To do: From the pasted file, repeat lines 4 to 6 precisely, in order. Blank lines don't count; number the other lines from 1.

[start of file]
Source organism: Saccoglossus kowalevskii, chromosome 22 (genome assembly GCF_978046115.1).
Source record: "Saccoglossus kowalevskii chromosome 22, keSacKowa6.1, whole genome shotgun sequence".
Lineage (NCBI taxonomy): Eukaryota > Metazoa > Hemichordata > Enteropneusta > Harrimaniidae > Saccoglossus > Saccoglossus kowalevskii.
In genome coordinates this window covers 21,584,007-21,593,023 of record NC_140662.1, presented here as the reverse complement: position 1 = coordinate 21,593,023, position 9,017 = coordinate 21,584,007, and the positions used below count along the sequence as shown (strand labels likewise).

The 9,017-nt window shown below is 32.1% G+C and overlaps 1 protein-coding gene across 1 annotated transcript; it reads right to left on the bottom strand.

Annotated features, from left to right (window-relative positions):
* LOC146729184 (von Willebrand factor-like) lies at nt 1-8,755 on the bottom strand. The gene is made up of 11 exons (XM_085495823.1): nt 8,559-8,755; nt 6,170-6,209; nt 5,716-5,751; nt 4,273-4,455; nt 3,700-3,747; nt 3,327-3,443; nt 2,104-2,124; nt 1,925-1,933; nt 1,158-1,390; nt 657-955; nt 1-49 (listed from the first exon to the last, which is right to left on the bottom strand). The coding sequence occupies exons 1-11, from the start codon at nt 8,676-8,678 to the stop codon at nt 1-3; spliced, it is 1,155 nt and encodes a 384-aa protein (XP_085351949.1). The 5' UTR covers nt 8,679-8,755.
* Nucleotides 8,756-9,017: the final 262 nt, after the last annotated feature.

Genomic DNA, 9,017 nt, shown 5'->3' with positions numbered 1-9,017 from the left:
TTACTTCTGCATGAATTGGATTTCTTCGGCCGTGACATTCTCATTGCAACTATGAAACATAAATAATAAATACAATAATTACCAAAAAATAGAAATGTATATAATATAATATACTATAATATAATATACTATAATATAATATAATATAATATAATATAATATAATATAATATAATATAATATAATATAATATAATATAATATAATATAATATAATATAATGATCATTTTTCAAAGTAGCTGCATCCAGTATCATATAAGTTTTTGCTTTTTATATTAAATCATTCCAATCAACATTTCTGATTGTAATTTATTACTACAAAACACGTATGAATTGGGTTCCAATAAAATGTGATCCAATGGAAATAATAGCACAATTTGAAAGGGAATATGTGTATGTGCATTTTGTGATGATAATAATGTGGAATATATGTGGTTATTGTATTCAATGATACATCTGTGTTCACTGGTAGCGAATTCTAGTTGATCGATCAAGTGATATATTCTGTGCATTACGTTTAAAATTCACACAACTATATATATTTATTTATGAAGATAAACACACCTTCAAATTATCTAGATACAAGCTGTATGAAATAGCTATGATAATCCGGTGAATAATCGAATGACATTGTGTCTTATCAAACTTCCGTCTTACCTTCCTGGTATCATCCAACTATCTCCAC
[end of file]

In genome coordinates this window covers 21,584,007-21,593,023 of record NC_140662.1, presented here as the reverse complement: position 1 = coordinate 21,593,023, position 9,017 = coordinate 21,584,007, and the positions used below count along the sequence as shown (strand labels likewise).

The 9,017-nt window shown below is 32.1% G+C and overlaps 1 protein-coding gene across 1 annotated transcript; it reads right to left on the bottom strand.

Annotated features, from left to right (window-relative positions):